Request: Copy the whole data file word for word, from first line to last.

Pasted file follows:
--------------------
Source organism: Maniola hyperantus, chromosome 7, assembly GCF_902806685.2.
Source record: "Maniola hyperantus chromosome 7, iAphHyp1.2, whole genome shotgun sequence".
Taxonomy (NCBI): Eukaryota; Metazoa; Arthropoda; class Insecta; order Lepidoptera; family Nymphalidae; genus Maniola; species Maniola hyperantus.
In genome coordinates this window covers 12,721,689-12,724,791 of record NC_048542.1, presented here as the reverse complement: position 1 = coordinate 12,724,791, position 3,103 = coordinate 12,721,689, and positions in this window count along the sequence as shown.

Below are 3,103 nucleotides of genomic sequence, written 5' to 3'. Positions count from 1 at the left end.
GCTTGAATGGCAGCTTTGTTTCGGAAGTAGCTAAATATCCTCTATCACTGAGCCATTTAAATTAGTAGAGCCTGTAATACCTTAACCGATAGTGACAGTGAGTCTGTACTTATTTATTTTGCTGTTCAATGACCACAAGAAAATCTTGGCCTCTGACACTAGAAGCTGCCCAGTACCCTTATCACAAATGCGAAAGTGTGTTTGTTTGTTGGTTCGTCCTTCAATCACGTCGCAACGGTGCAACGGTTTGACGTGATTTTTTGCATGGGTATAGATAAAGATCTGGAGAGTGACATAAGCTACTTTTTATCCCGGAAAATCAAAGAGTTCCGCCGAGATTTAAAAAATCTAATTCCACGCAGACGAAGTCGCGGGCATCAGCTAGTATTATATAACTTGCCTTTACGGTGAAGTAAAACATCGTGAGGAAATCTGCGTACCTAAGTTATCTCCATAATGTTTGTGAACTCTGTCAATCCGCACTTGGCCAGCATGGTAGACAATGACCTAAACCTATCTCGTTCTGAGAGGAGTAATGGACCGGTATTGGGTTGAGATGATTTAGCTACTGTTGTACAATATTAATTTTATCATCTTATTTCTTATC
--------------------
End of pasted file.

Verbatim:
Source organism: Maniola hyperantus, chromosome 7, assembly GCF_902806685.2.
Source record: "Maniola hyperantus chromosome 7, iAphHyp1.2, whole genome shotgun sequence".
Taxonomy (NCBI): Eukaryota; Metazoa; Arthropoda; class Insecta; order Lepidoptera; family Nymphalidae; genus Maniola; species Maniola hyperantus.
In genome coordinates this window covers 12,721,689-12,724,791 of record NC_048542.1, presented here as the reverse complement: position 1 = coordinate 12,724,791, position 3,103 = coordinate 12,721,689, and positions in this window count along the sequence as shown.

Below are 3,103 nucleotides of genomic sequence, written 5' to 3'. Positions count from 1 at the left end.
GCTTGAATGGCAGCTTTGTTTCGGAAGTAGCTAAATATCCTCTATCACTGAGCCATTTAAATTAGTAGAGCCTGTAATACCTTAACCGATAGTGACAGTGAGTCTGTACTTATTTATTTTGCTGTTCAATGACCACAAGAAAATCTTGGCCTCTGACACTAGAAGCTGCCCAGTACCCTTATCACAAATGCGAAAGTGTGTTTGTTTGTTGGTTCGTCCTTCAATCACGTCGCAACGGTGCAACGGTTTGACGTGATTTTTTGCATGGGTATAGATAAAGATCTGGAGAGTGACATAAGCTACTTTTTATCCCGGAAAATCAAAGAGTTCCGCCGAGATTTAAAAAATCTAATTCCACGCAGACGAAGTCGCGGGCATCAGCTAGTATTATATAACTTGCCTTTACGGTGAAGTAAAACATCGTGAGGAAATCTGCGTACCTAAGTTATCTCCATAATGTTTGTGAACTCTGTCAATCCGCACTTGGCCAGCATGGTAGACAATGACCTAAACCTATCTCGTTCTGAGAGGAGTAATGGACCGGTATTGGGTTGAGATGATTTAGCTACTGTTGTACAATATTAATTTTATCATCTTATTTCTTATC